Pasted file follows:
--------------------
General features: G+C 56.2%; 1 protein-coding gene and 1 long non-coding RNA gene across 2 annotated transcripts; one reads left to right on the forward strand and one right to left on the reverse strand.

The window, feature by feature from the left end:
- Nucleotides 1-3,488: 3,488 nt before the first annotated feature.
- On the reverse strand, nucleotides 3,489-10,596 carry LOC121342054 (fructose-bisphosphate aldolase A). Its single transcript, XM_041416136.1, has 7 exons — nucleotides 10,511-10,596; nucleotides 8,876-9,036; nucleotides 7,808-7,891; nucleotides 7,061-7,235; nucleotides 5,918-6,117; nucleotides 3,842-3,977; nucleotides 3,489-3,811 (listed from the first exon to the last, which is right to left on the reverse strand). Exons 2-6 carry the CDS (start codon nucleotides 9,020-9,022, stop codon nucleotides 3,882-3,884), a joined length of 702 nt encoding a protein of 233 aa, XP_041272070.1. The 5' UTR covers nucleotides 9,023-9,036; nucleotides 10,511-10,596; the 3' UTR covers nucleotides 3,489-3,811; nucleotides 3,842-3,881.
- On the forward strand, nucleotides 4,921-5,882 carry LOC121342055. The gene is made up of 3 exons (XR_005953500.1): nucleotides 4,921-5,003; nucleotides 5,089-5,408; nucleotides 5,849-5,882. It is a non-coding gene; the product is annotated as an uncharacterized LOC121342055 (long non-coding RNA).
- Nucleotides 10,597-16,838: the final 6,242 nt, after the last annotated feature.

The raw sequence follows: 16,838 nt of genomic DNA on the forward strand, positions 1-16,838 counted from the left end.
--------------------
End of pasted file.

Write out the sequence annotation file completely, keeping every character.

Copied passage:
General features: G+C 56.2%; 1 protein-coding gene and 1 long non-coding RNA gene across 2 annotated transcripts; one reads left to right on the forward strand and one right to left on the reverse strand.

The window, feature by feature from the left end:
- Nucleotides 1-3,488: 3,488 nt before the first annotated feature.
- On the reverse strand, nucleotides 3,489-10,596 carry LOC121342054 (fructose-bisphosphate aldolase A). Its single transcript, XM_041416136.1, has 7 exons — nucleotides 10,511-10,596; nucleotides 8,876-9,036; nucleotides 7,808-7,891; nucleotides 7,061-7,235; nucleotides 5,918-6,117; nucleotides 3,842-3,977; nucleotides 3,489-3,811 (listed from the first exon to the last, which is right to left on the reverse strand). Exons 2-6 carry the CDS (start codon nucleotides 9,020-9,022, stop codon nucleotides 3,882-3,884), a joined length of 702 nt encoding a protein of 233 aa, XP_041272070.1. The 5' UTR covers nucleotides 9,023-9,036; nucleotides 10,511-10,596; the 3' UTR covers nucleotides 3,489-3,811; nucleotides 3,842-3,881.
- On the forward strand, nucleotides 4,921-5,882 carry LOC121342055. The gene is made up of 3 exons (XR_005953500.1): nucleotides 4,921-5,003; nucleotides 5,089-5,408; nucleotides 5,849-5,882. It is a non-coding gene; the product is annotated as an uncharacterized LOC121342055 (long non-coding RNA).
- Nucleotides 10,597-16,838: the final 6,242 nt, after the last annotated feature.

The raw sequence follows: 16,838 nt of genomic DNA on the forward strand, positions 1-16,838 counted from the left end.